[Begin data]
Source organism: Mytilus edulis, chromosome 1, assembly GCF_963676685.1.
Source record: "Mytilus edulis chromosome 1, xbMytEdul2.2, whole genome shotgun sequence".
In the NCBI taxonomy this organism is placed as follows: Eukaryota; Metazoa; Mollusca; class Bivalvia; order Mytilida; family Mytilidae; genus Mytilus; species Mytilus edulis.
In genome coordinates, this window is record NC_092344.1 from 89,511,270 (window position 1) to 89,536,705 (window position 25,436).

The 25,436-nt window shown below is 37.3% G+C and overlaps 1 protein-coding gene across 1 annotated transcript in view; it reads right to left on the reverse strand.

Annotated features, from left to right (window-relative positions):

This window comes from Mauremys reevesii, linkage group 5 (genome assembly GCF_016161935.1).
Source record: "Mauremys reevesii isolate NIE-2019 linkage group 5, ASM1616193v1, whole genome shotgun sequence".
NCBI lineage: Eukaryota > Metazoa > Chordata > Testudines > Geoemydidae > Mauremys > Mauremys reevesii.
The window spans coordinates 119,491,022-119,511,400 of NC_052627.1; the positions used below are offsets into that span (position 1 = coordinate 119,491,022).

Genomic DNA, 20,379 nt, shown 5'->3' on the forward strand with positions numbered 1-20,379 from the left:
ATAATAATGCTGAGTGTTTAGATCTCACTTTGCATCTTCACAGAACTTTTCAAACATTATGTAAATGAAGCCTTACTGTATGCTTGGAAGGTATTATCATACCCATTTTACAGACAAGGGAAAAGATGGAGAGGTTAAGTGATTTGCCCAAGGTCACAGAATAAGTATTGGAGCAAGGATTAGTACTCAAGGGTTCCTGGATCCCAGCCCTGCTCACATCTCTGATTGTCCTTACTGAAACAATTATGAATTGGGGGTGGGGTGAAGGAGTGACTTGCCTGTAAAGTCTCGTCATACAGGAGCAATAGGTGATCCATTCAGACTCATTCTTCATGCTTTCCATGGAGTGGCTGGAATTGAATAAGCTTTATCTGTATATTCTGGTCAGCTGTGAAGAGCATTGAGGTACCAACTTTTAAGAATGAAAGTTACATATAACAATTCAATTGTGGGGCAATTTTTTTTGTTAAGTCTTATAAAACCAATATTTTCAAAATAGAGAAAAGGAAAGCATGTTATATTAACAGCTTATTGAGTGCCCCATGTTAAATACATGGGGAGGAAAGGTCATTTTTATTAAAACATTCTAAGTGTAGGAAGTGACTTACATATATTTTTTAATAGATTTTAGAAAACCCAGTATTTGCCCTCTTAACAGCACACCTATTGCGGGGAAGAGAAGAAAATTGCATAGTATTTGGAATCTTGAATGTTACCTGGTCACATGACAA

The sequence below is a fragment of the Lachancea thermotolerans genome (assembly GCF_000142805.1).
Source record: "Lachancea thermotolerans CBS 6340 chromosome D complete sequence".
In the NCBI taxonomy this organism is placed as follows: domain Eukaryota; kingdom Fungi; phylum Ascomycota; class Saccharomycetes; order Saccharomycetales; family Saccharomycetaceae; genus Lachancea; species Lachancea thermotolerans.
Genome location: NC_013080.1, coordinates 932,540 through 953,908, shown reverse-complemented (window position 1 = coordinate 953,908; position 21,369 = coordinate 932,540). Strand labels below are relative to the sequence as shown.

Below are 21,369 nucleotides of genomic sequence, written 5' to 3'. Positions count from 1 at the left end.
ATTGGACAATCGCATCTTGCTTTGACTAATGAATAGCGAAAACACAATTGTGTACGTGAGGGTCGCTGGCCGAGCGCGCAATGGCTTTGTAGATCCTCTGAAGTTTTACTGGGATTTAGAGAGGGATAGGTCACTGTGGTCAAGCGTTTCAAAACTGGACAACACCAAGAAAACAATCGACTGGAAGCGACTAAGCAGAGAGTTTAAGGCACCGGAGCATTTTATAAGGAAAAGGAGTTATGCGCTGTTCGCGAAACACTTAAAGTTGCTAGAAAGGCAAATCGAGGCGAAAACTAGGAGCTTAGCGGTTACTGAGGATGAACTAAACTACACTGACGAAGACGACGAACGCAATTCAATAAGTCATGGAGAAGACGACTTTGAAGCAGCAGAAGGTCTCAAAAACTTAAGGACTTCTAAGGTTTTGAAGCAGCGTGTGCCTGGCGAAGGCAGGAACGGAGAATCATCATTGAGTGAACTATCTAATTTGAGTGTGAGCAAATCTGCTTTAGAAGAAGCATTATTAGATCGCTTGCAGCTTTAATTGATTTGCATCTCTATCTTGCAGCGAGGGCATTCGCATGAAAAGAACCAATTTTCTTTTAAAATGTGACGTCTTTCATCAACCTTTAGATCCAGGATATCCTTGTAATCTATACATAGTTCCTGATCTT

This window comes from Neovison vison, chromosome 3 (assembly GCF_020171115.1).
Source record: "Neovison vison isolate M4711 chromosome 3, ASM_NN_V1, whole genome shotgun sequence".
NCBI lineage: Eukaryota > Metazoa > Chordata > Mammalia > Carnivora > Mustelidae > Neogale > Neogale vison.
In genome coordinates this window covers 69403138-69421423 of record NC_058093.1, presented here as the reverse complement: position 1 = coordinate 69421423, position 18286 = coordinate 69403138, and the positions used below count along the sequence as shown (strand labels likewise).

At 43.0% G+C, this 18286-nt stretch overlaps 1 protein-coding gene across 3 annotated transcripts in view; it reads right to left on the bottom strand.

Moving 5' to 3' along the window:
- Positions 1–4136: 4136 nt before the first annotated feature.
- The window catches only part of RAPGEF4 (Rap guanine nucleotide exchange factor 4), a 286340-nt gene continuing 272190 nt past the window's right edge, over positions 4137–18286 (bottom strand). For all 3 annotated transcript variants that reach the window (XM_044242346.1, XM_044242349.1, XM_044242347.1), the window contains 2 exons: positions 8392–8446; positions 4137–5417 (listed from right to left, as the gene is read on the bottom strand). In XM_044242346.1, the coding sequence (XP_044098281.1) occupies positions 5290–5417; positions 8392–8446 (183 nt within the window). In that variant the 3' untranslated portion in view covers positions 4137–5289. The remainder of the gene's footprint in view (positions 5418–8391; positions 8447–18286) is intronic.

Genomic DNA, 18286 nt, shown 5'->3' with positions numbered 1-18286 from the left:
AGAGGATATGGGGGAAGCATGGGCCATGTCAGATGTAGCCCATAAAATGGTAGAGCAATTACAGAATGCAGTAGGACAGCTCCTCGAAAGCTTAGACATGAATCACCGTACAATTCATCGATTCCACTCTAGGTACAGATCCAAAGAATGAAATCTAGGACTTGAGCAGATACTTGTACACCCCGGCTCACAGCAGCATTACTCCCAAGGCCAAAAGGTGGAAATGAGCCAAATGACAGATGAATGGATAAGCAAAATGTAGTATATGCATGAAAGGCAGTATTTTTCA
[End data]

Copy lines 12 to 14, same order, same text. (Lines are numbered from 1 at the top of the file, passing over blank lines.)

ATAATAATGCTGAGTGTTTAGATCTCACTTTGCATCTTCACAGAACTTTTCAAACATTATGTAAATGAAGCCTTACTGTATGCTTGGAAGGTATTATCATACCCATTTTACAGACAAGGGAAAAGATGGAGAGGTTAAGTGATTTGCCCAAGGTCACAGAATAAGTATTGGAGCAAGGATTAGTACTCAAGGGTTCCTGGATCCCAGCCCTGCTCACATCTCTGATTGTCCTTACTGAAACAATTATGAATTGGGGGTGGGGTGAAGGAGTGACTTGCCTGTAAAGTCTCGTCATACAGGAGCAATAGGTGATCCATTCAGACTCATTCTTCATGCTTTCCATGGAGTGGCTGGAATTGAATAAGCTTTATCTGTATATTCTGGTCAGCTGTGAAGAGCATTGAGGTACCAACTTTTAAGAATGAAAGTTACATATAACAATTCAATTGTGGGGCAATTTTTTTTGTTAAGTCTTATAAAACCAATATTTTCAAAATAGAGAAAAGGAAAGCATGTTATATTAACAGCTTATTGAGTGCCCCATGTTAAATACATGGGGAGGAAAGGTCATTTTTATTAAAACATTCTAAGTGTAGGAAGTGACTTACATATATTTTTTAATAGATTTTAGAAAACCCAGTATTTGCCCTCTTAACAGCACACCTATTGCGGGGAAGAGAAGAAAATTGCATAGTATTTGGAATCTTGAATGTTACCTGGTCACATGACAA

The sequence below is a fragment of the Lachancea thermotolerans genome (assembly GCF_000142805.1).
Source record: "Lachancea thermotolerans CBS 6340 chromosome D complete sequence".